Abadi’s re­form plan could tear Iraq apart

The Kurdish Globe - - FRONT PAGE -

In the ab­stract, it’s a nice idea for Iraq to stop di­vid­ing the spoils of gov­ern­ment of­fice among its de­nom­i­na­tional and eth­nic fac­tions. But that struc­ture, with all its ob­vi­ous flaws and faults, was built into the DNA of the Iraqi con­sti­tu­tion for a rea­son: to help quell Sunni Arab fears that the Shi­ite ma­jor­ity, in col­lu­sion with the Kur­dish mi­nor­ity, would dom­i­nate the Sun­nis in per­pe­tu­ity and refuse to share oil rev­enue.

It must be good news that Iraq’s par­lia­ment passed Prime Min­is­ter Haidar AlAbadi’s anti-cor­rup­tion re­forms this week -- right? As with most things in Iraq, the an­swer isn’t as sim­ple as it ap­pears on the sur­face.

In the ab­stract, it’s a nice idea for Iraq to stop di­vid­ing the spoils of gov­ern­ment of­fice among its de­nom­i­na­tional and eth­nic fac­tions. But that struc­ture, with all its ob­vi­ous flaws and faults, was built into the DNA of the Iraqi con­sti­tu­tion for a rea­son: to help quell Sunni Arab fears that the Shi­ite ma­jor­ity, in col­lu­sion with the Kur­dish mi­nor­ity, would dom­i­nate the Sun­nis in per­pe­tu­ity and refuse to share oil rev­enue.

The cen­tre­piece of the re­form elim­i­nates the of­fices of vice pres­i­dents and three deputy prime min­is­ters. None of these posts were pre­cisely as en­vi­sioned in the orig­i­nal Iraqi con­sti­tu­tion. That doc­u­ment (I con­sulted on an ear­lier ver­sion) cre­ated a largely sym­bolic “pres­i­dency coun­cil” con­sist­ing of a fig­ure­head pres­i­dent and two fig­ure­head vice pres­i­dents. The idea was to make sure that there would be at least one Sunni Arab, one Kurd and one Shi­ite close to the sym­bolic head of state. In prac­tice, three vice pres­i­dents were in of­fice un­til Tues­day, all of whom are now out of a job. They in­cluded one Sunni Arab, Usama al-Nu­jaifi; one Shi­ite, Ayad Allawi, whose party mostly rep­re­sents Sun­nis; and one Shi­ite, Nouri alMa­liki, who was the pow­er­ful for­mer prime min­is­ter ousted to make room for Abadi and still com­pet­i­tive with him. (The sym­bolic pres­i­dent, Fuad Ma­soum, is a Kurd, and he’ll stay in of­fice).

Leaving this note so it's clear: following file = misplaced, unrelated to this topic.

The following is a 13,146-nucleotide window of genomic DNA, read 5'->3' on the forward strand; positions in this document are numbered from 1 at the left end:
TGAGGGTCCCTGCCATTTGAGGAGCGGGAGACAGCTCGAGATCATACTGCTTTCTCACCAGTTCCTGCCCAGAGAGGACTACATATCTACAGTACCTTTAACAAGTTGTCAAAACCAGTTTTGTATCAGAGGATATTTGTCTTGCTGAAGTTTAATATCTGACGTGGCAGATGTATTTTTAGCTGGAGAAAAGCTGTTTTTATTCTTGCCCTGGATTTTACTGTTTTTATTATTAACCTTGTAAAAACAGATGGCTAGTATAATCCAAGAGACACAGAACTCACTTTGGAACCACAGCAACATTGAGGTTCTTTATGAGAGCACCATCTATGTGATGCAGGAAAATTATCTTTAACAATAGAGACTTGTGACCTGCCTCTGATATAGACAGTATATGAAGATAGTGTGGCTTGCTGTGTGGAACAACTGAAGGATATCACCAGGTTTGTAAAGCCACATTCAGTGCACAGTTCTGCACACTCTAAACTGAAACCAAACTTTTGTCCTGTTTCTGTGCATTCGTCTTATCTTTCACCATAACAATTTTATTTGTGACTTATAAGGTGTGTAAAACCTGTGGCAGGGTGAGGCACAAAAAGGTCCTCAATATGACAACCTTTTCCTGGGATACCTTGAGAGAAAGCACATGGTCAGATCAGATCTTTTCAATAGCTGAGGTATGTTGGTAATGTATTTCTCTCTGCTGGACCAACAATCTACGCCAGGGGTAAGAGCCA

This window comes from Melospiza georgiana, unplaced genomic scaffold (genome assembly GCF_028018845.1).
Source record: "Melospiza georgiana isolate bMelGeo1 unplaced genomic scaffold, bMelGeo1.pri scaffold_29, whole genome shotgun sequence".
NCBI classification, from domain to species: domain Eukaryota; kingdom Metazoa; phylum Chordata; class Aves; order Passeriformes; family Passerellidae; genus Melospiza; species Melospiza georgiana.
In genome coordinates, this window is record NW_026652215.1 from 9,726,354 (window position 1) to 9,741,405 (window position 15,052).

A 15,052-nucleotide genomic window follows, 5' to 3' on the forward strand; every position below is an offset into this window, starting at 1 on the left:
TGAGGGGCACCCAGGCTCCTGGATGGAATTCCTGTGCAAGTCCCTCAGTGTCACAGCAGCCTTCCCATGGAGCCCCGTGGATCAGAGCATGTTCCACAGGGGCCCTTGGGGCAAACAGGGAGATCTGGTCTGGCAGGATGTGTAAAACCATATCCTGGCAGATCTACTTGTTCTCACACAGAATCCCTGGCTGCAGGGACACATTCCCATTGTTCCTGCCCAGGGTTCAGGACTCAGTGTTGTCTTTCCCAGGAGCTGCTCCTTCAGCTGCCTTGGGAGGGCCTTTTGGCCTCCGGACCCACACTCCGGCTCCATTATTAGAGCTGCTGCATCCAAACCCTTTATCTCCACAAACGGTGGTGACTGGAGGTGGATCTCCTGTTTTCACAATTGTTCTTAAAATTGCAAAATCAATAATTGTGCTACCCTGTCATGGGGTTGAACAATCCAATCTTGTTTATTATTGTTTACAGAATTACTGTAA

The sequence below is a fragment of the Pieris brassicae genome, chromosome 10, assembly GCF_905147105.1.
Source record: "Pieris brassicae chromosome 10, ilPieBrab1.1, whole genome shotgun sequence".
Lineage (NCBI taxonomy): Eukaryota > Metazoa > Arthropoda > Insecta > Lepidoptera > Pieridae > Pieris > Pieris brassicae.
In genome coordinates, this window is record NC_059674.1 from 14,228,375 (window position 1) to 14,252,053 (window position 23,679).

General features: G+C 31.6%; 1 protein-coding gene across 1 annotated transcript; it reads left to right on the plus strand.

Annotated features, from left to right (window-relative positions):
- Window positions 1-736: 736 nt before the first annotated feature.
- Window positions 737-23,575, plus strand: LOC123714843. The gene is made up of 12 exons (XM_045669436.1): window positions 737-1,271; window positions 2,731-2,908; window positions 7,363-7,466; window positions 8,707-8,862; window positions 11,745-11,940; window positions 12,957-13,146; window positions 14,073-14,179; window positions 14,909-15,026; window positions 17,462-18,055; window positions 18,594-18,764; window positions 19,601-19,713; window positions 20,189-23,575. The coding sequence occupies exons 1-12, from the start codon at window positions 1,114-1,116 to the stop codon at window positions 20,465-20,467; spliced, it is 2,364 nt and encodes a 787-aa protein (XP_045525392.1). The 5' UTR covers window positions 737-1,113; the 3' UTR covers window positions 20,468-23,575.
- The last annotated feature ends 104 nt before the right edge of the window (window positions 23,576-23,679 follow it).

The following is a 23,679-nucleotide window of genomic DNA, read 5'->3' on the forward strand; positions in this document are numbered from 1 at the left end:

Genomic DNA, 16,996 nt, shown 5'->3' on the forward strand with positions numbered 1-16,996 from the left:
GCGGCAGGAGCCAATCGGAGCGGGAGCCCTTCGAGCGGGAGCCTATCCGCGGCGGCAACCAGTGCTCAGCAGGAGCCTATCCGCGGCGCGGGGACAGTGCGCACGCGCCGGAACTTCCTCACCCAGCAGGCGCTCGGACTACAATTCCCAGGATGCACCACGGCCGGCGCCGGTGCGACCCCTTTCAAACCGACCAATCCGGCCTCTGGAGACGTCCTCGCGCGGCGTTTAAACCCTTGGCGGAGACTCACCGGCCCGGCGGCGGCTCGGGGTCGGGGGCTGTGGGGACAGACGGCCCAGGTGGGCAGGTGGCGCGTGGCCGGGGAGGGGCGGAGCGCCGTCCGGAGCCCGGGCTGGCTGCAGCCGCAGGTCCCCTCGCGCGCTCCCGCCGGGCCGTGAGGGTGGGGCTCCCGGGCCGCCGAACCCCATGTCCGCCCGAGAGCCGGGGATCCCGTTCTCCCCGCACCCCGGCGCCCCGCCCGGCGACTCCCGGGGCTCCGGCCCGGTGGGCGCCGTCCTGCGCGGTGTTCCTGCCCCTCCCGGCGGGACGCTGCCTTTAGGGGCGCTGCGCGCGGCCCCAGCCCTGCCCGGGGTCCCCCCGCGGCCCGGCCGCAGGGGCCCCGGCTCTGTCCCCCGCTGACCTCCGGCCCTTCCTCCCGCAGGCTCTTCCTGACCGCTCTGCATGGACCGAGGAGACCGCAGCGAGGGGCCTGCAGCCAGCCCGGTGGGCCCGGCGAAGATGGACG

Mean­while Kur­dis­tan has taken ad­van­tage of the rise of Is­lamic State and the weak­en­ing of the Iraqi state to ex­pand its ter­ri­tory in con­tra­ven­tion of the con­sti­tu­tion. The im­por­tant de­vel­op­ment here has been the Kur­dish takeover of Kirkuk: It is (or was) an eth­ni­cally mixed city whose char­ac­ter and con­trol were ex­plic­itly re­served by the con­sti­tu­tion be­cause the Kurds wanted it and Iraq’s be­lea­guered Turk­men mi­nor­ity feared it would lose its po­si­tion there. To­day, Kirkuk has be­come Kur­dish, and it’s to­tally un­re­al­is­tic to think that will ever change.

The prob­lem is that there’s no plan to sub­sti­tute some new guar­an­tor of na­tional co­he­sion or at least some­thing less than civil war. With Sunni Arabs largely out of the po­lit­i­cal pic­ture in Bagh­dad, and the Kurds sat­is­fied for the mo­ment with their de facto au­ton­omy and grad­ual ex­pan­sion, there’s no one to tell the Shi­ite ma­jor­ity that it bet­ter find some way to bring the coun­try to­gether again.

To­day, with much of Sunni Arab Iraq un­der con­trol of Is­lamic State, Sun­nis have a much re­duced say in Bagh­dad pol­i­tics. Un­der these new cir­cum­stances, protesters, for the most part Shi­ite, have been ob­ject­ing to the gov­ern­ment’s old way of do­ing busi­ness. The lead­ing Shi­ite re­li­gious fig­ure in the coun­try, Ay­a­tol­lah Ali Al Sis­tani, re­viewed and en­dorsed Abadi’s plan be­fore it was pub­licly an­nounced. Abadi told the public the re­forms were inspired by the Shi­ite re­li­gious es­tab­lish­ment.

The up­shot is that the re­form plan shows the Shi­ites' will­ing­ness to aban­don the tech­nique used to try to guar­an­tee Sun­nis some stake in the coun­try’s fu­ture. For the mo­ment, at least, there is no in­di­ca­tion of what will sub­sti­tute for it.

But if Abadi is think­ing that he doesn’t need to give Iraqi Sun­nis any in­cen­tive to take part in a uni­fied Iraq, he’s mak­ing a big mis­take. Is­lamic State won’t be sat­is­fied in the long run with a desert en­clave. It’ll even­tu­ally make a play for Bagh­dad, with its sig­nif­i­cant Sunni pop­u­la­tion. If Bagh­dad’s Sun­nis see no fu­ture in a Shi­ite Iraq, they’ll side with Is­lamic State when that day comes. That could turn Bagh­dad into Beirut circa 1975.

Abadi’s re­forms should there­fore be met with a warn­ing: Make sure you have some strat­egy for keep­ing the coun­try to­gether. Pa­tron­age has more or less failed. But it may have been bet­ter than noth­ing.

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